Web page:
Hawaiian Volcano Observatory
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Mauna Loa

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Hawaiian Volcano Observatory

USGS Hawaiian Volcano Observatory
Hawaiian Volcano Observatory perched on rim of Kilauea Caldera

The Hawaiian Volcano Observatory (HVO) enjoys a world-wide reputation as a leader in the study of active volcanism. Due to their usually benign natures, Kilauea and Mauna Loa, the most active volcanoes on the Island of Hawai`i, can be studied up close in relative safety. While observations made by 19th-century missionaries and travelers constitute a large part of the early and colorful history of volcano watching in Hawai`i, HVO's origins are rooted in a desire to use scientific methodology to understand the nature of volcanic processes and to reduce their risks to society.

Aerial view of HVO on rim of Kilauea Caldera, Hawai`i
HVO dates back to 1912
Scientists and students in HVO's observation tower
HVO draws scientists and students

What We Do

HVO is part of the Volcano Hazards Program of the U.S. Geological Survey. Our staff conducts research on the volcanoes of Hawai`i and works with emergency-response officials to protect people and property from earthquakes and volcano-related hazards. We work to reduce the risks from these hazards in the following ways.

Geologist on rim of Pu`u`O`o cone, Kilauea Volcano Monitoring volcanoes and earthquakes to track their behavior before, during, and after eruptions and to determine the nature of their activity.
Geologists investigate layer of tephra preserved beneath lava flow on Kilauea Volcano Studying the eruption histories of Hawai`i's volcanoes in order to achieve a long-term perspective that can help to anticipate their future behavior and identify potentially hazardous areas.
HVO geologist and Director of Hawai`i County Civil Defense Communicating results of our studies with the public, emergency managers, educators, and students through the media, presentations and workshops, field trips, and the USGS Volunteer Program.

Knowledge of past eruptions and earthquakes, and careful monitoring of ongoing activity, form the basis of our current hazard assessments in Hawai`i and our studies of volcanic and seismic processes. By keeping abreast of what is happening, and by knowing what has happened, we can coexist with Hawai`i's active volcanoes, living, working, and playing on them and minimizing their dangers to people and property.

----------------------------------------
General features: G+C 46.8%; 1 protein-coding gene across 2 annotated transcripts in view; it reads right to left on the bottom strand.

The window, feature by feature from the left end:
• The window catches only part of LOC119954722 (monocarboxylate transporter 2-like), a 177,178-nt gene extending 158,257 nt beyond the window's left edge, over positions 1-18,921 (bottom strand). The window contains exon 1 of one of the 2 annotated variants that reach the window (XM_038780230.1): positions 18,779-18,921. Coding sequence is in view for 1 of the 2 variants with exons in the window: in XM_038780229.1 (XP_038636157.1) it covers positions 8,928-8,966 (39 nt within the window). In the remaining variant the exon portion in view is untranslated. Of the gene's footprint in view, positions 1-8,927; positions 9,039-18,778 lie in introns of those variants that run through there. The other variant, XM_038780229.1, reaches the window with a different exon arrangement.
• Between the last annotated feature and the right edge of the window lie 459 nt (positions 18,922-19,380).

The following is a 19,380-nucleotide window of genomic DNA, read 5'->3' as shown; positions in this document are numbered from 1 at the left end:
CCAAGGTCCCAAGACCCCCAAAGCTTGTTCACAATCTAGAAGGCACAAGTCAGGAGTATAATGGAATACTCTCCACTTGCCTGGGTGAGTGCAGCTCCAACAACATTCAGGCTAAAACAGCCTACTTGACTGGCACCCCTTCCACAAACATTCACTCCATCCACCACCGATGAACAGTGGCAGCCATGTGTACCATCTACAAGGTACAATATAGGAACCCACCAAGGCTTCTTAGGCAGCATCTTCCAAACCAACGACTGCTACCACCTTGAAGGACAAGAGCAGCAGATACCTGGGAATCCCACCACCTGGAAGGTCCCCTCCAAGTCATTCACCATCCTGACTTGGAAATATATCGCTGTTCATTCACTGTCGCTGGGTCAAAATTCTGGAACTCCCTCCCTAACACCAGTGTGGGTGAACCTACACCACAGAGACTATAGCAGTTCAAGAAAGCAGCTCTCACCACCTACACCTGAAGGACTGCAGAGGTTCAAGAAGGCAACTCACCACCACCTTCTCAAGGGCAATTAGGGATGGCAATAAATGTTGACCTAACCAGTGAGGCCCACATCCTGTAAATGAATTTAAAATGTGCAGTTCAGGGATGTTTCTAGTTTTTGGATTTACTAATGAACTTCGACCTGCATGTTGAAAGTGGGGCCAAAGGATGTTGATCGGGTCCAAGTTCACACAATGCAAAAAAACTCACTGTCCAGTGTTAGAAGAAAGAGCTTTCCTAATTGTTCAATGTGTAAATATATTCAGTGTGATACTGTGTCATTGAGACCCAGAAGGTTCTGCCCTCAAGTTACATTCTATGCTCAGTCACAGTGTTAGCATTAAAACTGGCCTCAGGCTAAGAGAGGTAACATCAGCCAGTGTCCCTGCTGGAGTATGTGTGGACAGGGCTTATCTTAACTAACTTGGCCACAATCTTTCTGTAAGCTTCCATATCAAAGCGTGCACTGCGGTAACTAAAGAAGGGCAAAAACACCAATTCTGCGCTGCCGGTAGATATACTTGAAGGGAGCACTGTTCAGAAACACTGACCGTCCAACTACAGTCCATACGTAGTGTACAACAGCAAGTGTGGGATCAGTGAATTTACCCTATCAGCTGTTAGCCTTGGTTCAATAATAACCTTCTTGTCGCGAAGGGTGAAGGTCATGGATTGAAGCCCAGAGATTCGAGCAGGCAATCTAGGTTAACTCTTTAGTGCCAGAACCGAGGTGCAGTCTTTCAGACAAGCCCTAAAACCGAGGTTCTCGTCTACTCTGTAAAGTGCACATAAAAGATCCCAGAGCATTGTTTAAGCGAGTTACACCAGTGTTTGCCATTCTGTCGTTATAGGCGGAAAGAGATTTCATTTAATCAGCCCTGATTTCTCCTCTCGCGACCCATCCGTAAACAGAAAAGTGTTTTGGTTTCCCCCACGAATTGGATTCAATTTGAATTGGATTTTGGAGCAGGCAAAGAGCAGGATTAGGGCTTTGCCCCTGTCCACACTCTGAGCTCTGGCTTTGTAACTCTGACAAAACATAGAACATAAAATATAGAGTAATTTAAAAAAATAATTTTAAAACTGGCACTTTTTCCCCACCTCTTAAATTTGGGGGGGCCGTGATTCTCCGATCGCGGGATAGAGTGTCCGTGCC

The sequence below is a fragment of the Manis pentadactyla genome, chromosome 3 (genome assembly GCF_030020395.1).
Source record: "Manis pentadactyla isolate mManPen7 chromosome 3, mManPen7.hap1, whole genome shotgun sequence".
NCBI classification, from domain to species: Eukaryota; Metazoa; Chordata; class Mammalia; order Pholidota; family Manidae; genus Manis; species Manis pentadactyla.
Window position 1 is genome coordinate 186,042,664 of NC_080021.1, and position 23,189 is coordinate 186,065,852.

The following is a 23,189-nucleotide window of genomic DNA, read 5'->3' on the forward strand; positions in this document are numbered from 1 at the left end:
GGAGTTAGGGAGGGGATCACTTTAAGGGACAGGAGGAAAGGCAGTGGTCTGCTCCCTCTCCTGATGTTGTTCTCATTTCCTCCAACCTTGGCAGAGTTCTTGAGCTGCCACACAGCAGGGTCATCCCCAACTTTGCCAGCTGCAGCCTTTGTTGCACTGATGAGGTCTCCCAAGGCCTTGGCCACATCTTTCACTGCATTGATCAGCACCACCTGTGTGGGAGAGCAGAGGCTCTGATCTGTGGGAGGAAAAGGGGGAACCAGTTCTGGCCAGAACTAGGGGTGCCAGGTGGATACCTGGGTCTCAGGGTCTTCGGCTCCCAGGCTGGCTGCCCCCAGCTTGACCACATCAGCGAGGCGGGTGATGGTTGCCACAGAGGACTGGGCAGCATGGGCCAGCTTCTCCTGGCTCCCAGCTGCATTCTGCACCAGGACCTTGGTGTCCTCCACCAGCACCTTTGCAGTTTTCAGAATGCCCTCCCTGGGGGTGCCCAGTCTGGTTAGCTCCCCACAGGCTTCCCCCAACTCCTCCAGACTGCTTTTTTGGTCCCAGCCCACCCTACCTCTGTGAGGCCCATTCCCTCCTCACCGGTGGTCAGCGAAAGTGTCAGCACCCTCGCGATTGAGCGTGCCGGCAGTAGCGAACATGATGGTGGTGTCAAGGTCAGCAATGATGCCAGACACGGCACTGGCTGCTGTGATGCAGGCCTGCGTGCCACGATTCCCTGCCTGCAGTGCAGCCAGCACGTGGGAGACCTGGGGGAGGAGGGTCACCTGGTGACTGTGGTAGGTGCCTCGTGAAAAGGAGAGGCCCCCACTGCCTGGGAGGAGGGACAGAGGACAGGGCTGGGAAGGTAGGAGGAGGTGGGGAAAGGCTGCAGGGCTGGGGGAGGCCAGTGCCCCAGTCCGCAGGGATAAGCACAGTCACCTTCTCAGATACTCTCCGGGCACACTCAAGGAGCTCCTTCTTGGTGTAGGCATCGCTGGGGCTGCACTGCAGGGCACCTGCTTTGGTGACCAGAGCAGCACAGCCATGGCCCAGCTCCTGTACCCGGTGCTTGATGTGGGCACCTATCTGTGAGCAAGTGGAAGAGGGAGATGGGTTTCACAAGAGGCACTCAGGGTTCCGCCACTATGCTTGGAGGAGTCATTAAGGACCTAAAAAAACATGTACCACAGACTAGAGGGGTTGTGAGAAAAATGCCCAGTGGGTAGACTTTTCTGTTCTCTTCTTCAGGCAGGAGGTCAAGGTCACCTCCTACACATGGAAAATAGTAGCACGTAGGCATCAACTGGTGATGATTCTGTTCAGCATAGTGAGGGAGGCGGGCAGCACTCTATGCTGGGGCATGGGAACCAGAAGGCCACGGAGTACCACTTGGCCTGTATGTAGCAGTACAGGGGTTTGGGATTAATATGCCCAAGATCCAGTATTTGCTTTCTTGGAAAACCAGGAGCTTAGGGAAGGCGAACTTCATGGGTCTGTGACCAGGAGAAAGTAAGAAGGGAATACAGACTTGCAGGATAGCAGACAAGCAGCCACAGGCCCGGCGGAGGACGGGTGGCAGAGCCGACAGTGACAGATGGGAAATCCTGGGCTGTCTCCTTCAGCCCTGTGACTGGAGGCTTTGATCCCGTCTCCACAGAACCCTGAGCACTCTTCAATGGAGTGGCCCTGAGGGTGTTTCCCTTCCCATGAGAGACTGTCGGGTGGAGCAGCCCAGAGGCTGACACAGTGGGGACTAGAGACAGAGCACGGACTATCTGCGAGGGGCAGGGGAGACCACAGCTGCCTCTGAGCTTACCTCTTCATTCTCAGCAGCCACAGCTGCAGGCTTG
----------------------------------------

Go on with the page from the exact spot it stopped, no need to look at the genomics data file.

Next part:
Our current work is focused on the following subject areas:

History of the Hawaiian Volcano Observatory

HVO has a long and complex history, much of which was summarized by Russell Apple, retired National Park Service historian, to celebrate the 75th anniversary of its founding by Thomas Jaggar in 1912. Russ has kindly given us permission to quote in full his historical essay, which appeared in USGS Professional Paper 1350, a collection of mostly technical papers about Hawai`i published in 1987 and edited by Bob Decker, Tom Wright, and Peter Stauffer.

Russ' essay stands out in its accuracy and readability, and we recommend it to anyone interested in understanding the flavor of HVO, particularly during the first half of the 20th century.

Tribute to a friend and colleague

Reginald ("Reggie") T. Okamura, beloved Chief of Operations of the Hawaiian Volcano Observatory from 1958 - 1992, died peacefully in his sleep at Hilo Medical Center on January 16, 1999.

Reggie began his career at HVO as a Physical Science Technician in 1958, after receiving a degree in entomology, with a minor in chemistry, at the University of Hawaii at Manoa. In 1978, he became Chief of Operations, a position he held until his retirement in 1992.

Other USGS Volcano Observatories

Volcano Monitoring Strategies

Descriptions, photographs, graphic illustrations, and case examples of scientific methods used to monitor volcanoes. skip past bottom navigational bar

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How Hawaiian Volcanoes Work

The URL of this page is http://hvo.wr.usgs.gov/observatory/
Contact: hvowebmaster@usgs.gov
Updated: 18 June 2001 (pnf)